One of the biggest rewards that I find is relationship.

    –If we are executing this well then we get to see the rewards of our hard work. The way I see/feel that reward is through the stories of our guests and our staff. Just recently we had a guest come through who played a room on a Thursday night and they did not get out of the room. Over the weekend their Father passed away and while her friends came around to support her, one of the things she wanted to do to heal in the midst of the pain was to come back and break out of the room they didn’t get out of before. This is telling me she felt the buy-in that our staff has to bring people together and create flourishing environment. She felt cared for by our team. That’s reward.

    • Basher says:

      I think time is a great answer. Most of us aren’t content to sit pat once the work is done and just watch TV. We have dreams and plans to be great partners, parents, leaders within our communities and to do work that makes a difference. If we’re reactionary and fail to plan our interactions, we’re constantly behind, chasing the wind, with no hope of getting time to do other important things in our lives.

  6. Basher says:

    I agree with Laura and Adam that the reward is partly seeing guests have a good time, and partly seeing our teams thriving. We know that the relationship between the two is highly correlative.

    As someone looking to be a positive leader, it encourages me to see these two things happening. It feeds the belief that I can indeed be that positive, effective leader and that I can approach new situations and challenges from a point of affirmed strength, not reluctant uncertainty.

  7. Mike Hilton says:

    My biggest reward comes from watching Game Masters develop through experience and sometimes turn out to be like Bo Jackson. In the time I’ve spent at Breakout, I’ve been fortunate enough to witness several Game Masters blossom and flourish their way to Store Manager. What a kickass thing to witness!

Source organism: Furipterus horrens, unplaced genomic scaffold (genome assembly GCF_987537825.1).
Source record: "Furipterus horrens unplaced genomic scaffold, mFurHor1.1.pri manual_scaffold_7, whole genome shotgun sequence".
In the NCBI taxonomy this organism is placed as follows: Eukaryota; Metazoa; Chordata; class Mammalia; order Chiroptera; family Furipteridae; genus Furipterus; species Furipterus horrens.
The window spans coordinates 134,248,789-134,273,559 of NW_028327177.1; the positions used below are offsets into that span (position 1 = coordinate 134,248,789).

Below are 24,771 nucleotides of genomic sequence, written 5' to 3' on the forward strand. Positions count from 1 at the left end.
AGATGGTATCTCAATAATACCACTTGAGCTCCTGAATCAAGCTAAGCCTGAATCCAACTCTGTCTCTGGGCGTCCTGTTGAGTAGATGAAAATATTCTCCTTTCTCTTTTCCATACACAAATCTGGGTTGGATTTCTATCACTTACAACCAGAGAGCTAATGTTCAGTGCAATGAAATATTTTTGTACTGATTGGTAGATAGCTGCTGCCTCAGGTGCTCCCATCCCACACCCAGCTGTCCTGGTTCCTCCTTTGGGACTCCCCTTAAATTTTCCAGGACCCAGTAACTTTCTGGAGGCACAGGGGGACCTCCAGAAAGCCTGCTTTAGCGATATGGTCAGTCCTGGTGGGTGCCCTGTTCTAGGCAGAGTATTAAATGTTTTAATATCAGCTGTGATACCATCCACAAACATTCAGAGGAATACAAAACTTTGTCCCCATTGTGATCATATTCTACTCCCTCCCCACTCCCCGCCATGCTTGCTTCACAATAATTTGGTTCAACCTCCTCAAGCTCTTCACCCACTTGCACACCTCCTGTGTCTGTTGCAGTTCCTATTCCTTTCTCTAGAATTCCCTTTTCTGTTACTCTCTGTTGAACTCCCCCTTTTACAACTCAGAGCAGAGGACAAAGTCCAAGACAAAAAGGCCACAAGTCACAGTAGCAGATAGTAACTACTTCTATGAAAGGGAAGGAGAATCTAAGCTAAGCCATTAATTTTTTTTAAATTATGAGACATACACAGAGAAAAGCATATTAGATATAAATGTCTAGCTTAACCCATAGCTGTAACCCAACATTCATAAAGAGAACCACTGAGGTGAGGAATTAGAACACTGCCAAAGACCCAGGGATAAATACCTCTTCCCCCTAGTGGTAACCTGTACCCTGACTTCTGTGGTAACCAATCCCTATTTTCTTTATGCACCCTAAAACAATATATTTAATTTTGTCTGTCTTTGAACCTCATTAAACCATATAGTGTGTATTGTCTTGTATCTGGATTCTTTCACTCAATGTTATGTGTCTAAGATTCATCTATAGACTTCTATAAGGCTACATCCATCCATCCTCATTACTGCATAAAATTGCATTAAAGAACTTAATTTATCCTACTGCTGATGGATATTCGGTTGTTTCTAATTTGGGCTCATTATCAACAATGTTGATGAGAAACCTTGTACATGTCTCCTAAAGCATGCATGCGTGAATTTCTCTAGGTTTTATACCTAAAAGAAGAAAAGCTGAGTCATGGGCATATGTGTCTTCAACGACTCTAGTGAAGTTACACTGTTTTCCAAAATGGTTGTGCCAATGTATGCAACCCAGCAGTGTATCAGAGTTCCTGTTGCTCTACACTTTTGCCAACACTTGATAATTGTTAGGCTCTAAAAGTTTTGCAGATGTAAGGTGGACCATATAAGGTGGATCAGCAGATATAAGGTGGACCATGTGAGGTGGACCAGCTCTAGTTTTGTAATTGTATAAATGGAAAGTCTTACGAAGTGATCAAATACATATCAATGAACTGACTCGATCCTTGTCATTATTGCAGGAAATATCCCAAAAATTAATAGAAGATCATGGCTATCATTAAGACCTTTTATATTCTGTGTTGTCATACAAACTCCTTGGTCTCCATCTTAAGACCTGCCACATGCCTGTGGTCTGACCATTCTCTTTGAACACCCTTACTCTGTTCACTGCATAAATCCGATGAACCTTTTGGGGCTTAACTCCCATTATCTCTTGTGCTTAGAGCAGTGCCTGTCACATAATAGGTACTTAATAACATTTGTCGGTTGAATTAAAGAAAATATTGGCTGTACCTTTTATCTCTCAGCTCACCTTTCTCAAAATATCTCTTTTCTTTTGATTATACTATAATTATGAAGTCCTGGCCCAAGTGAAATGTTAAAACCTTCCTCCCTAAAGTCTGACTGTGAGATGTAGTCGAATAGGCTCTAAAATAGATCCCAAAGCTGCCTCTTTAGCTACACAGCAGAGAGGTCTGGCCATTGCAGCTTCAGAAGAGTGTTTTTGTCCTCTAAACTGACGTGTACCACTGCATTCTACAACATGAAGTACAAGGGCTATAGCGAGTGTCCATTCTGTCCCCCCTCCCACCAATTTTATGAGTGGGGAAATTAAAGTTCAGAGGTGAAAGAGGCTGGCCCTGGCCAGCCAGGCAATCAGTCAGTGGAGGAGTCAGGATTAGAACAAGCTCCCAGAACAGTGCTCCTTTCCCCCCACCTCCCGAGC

8. Jillian says:

    I think my greatest reward is working for a company who strives to do good, be better. Anyone who knows me knows that sometimes I can get a bit competitive or anxious or results driven, and when I pause and think about doing good and being better, I can contextualize my personal impact. When I find myself caught up in minutia, I can step back and just say to myself, “do good, be better.” I know that sounds simple, but having a simple mantra works sometimes. We recently did a team building experience, and one of my game leads was explaining to someone how I get pretty stressed if we receive a four star review, and I dig into the situation to see what we could have done differently. I started to say something that would have been excuse-y or explain it away a bit, but another Game Lead answered for me and said, “she gets stressed because there is no excuse for us to not deliver that wow experience each time we lead a game. Each game should be better than a five, it should be like a ten, so a four is awful.” That was rewarding; I was sort of blown away, and super proud. Good is kind of a baseline — we are doing good; that is not in question. How can we strive for better? And then not just strive for better, but BE better — be the ten and not the five. From there, I can experience the returns — having fun. If we continually live to do good and be better, we will have fun — the guests, the team, and me — and that is the return that I appreciate. You can see fun in metrics and in the reviews of staff and guests; and you can feel it when you walk into a building.

  9. John Kelley says:

    I think my return, along with majority I think, is investing into our team members. I tend to look back at some of my leaders and how they were able to communicate and lead me into a realm where I needed to be. The respect they gave me and the information to realize that what ever I do, big or small, it matters. Applying that with our teams, add value not only to us as managers, but themselves. This enables them wanting to enter the void. Doing this, regardless of outcome, can establish one more step towards their goals/dreams/etc.

    Of course this feeling is amazing for us, but its truly remarkable to see in others. We all strive to be better, to prepare ourselves for our own futures. When I see that in our teams, to accomplish something outside their comfort zone, I always encourage them to take that win. Revel in it, because it is a moment worth remembering for the future. Its doesn’t matter how small the win, it matters. I think that is me reward.